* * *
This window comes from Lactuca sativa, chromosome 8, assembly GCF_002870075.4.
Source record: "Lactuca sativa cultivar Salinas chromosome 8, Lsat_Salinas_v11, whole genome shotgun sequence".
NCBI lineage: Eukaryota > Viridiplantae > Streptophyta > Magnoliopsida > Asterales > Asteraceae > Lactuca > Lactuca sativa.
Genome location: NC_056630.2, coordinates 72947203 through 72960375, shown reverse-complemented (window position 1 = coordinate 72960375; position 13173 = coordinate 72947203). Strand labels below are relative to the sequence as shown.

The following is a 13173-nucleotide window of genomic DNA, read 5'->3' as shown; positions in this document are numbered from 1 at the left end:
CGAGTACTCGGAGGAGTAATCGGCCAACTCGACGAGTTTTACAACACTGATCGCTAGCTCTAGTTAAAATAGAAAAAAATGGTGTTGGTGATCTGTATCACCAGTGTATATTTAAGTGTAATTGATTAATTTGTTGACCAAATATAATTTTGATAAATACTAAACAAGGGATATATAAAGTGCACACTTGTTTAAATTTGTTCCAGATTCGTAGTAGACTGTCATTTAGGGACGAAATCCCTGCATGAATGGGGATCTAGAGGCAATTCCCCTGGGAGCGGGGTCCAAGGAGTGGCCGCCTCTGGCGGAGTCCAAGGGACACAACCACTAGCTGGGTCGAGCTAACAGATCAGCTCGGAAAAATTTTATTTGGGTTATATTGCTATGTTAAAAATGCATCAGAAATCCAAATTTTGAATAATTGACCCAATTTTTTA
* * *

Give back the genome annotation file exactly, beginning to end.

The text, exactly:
This window comes from Lactuca sativa, chromosome 8, assembly GCF_002870075.4.
Source record: "Lactuca sativa cultivar Salinas chromosome 8, Lsat_Salinas_v11, whole genome shotgun sequence".
NCBI lineage: Eukaryota > Viridiplantae > Streptophyta > Magnoliopsida > Asterales > Asteraceae > Lactuca > Lactuca sativa.
Genome location: NC_056630.2, coordinates 72947203 through 72960375, shown reverse-complemented (window position 1 = coordinate 72960375; position 13173 = coordinate 72947203). Strand labels below are relative to the sequence as shown.

The following is a 13173-nucleotide window of genomic DNA, read 5'->3' as shown; positions in this document are numbered from 1 at the left end:
CGAGTACTCGGAGGAGTAATCGGCCAACTCGACGAGTTTTACAACACTGATCGCTAGCTCTAGTTAAAATAGAAAAAAATGGTGTTGGTGATCTGTATCACCAGTGTATATTTAAGTGTAATTGATTAATTTGTTGACCAAATATAATTTTGATAAATACTAAACAAGGGATATATAAAGTGCACACTTGTTTAAATTTGTTCCAGATTCGTAGTAGACTGTCATTTAGGGACGAAATCCCTGCATGAATGGGGATCTAGAGGCAATTCCCCTGGGAGCGGGGTCCAAGGAGTGGCCGCCTCTGGCGGAGTCCAAGGGACACAACCACTAGCTGGGTCGAGCTAACAGATCAGCTCGGAAAAATTTTATTTGGGTTATATTGCTATGTTAAAAATGCATCAGAAATCCAAATTTTGAATAATTGACCCAATTTTTTA